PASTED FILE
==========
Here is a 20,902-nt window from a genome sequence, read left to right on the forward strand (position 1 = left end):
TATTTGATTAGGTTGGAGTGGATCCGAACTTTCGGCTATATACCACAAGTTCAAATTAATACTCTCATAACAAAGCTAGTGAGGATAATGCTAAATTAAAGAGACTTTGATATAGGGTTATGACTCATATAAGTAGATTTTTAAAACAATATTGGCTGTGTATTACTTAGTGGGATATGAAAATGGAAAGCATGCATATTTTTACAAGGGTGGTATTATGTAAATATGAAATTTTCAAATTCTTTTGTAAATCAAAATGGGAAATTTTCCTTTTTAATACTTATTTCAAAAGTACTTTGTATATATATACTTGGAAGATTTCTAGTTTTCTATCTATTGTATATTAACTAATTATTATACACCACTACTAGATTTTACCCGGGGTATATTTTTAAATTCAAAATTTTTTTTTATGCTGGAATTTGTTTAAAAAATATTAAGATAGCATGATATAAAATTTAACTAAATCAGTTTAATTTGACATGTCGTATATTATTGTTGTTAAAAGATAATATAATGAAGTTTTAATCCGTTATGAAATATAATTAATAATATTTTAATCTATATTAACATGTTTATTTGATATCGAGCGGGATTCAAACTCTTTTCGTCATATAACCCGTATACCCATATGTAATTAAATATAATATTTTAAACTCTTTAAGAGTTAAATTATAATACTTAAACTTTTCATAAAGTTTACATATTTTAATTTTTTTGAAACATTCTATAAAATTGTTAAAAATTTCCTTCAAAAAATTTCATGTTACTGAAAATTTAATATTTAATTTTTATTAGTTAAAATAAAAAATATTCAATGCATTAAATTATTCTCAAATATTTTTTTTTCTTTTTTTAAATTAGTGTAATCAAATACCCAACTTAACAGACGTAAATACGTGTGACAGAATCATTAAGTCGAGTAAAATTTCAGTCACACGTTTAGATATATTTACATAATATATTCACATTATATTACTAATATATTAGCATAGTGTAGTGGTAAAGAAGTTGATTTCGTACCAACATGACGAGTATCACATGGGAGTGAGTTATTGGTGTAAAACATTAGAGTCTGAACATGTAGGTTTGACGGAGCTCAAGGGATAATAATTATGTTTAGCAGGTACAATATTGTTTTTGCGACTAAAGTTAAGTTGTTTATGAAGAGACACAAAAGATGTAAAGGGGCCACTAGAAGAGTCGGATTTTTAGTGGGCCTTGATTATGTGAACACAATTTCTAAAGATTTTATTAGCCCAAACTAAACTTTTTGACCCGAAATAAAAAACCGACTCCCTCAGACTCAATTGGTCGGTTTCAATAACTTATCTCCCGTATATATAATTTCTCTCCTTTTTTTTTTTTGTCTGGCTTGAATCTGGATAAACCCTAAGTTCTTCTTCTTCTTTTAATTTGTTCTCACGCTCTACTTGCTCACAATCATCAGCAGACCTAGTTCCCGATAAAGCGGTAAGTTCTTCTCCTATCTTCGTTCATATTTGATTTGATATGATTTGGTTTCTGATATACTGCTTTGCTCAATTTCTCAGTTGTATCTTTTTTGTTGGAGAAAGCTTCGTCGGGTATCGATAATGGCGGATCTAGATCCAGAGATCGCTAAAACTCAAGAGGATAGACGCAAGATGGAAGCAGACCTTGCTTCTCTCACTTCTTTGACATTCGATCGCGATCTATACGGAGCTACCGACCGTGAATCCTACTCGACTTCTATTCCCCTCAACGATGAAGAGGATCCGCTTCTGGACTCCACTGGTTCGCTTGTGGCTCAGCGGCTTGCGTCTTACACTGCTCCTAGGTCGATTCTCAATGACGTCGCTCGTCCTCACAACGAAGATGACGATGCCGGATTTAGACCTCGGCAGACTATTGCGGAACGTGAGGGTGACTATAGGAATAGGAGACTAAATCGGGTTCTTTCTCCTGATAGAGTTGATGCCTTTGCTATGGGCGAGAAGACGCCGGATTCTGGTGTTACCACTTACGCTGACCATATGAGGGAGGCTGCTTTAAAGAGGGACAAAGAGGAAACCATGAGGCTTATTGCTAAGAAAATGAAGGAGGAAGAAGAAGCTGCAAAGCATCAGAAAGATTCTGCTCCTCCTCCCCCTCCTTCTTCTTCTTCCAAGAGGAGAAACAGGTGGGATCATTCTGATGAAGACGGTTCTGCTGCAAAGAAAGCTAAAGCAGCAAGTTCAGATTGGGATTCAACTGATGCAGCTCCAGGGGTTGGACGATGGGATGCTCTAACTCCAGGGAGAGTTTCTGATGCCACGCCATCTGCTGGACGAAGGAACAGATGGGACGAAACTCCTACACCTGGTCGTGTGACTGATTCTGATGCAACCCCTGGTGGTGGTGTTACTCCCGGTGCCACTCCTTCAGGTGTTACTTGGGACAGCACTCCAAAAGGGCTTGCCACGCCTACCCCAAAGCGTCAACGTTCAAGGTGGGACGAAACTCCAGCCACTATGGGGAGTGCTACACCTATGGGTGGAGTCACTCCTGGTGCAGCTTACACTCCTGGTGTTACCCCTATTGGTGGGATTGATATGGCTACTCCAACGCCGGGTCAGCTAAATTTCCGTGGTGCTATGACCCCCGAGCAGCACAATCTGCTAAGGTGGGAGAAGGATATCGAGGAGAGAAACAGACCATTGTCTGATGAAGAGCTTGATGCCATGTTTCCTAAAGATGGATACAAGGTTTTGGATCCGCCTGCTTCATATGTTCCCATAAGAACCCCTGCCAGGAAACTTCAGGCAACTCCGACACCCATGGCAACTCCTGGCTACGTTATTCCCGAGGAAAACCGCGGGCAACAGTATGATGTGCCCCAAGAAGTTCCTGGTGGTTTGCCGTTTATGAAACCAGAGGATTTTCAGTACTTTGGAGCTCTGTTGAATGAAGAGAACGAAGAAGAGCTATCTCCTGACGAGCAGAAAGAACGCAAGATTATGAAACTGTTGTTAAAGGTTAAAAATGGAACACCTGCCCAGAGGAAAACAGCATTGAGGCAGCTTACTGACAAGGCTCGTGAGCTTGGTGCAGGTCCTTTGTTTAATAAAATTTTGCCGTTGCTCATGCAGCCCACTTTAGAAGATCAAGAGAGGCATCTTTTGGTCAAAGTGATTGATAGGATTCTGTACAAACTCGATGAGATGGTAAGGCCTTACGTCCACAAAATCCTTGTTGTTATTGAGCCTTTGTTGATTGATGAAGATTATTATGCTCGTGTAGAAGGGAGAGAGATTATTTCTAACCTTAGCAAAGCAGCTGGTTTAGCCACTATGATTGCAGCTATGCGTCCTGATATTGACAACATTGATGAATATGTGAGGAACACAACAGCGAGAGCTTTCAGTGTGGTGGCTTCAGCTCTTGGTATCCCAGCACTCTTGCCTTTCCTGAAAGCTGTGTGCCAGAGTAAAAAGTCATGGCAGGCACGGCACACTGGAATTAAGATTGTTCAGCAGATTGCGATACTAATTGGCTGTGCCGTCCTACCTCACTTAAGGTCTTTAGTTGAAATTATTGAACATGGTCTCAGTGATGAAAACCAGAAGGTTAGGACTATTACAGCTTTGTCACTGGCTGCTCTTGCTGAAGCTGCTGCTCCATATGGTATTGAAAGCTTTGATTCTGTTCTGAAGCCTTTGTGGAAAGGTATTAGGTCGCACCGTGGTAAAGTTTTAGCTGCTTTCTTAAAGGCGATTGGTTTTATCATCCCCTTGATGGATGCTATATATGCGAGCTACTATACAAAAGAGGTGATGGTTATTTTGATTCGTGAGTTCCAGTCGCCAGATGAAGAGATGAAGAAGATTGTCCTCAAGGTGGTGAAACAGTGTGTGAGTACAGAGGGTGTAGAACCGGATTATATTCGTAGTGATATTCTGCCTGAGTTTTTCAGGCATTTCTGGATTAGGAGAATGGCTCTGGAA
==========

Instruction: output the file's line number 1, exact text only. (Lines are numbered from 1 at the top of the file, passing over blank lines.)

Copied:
Here is a 20,902-nt window from a genome sequence, read left to right on the forward strand (position 1 = left end):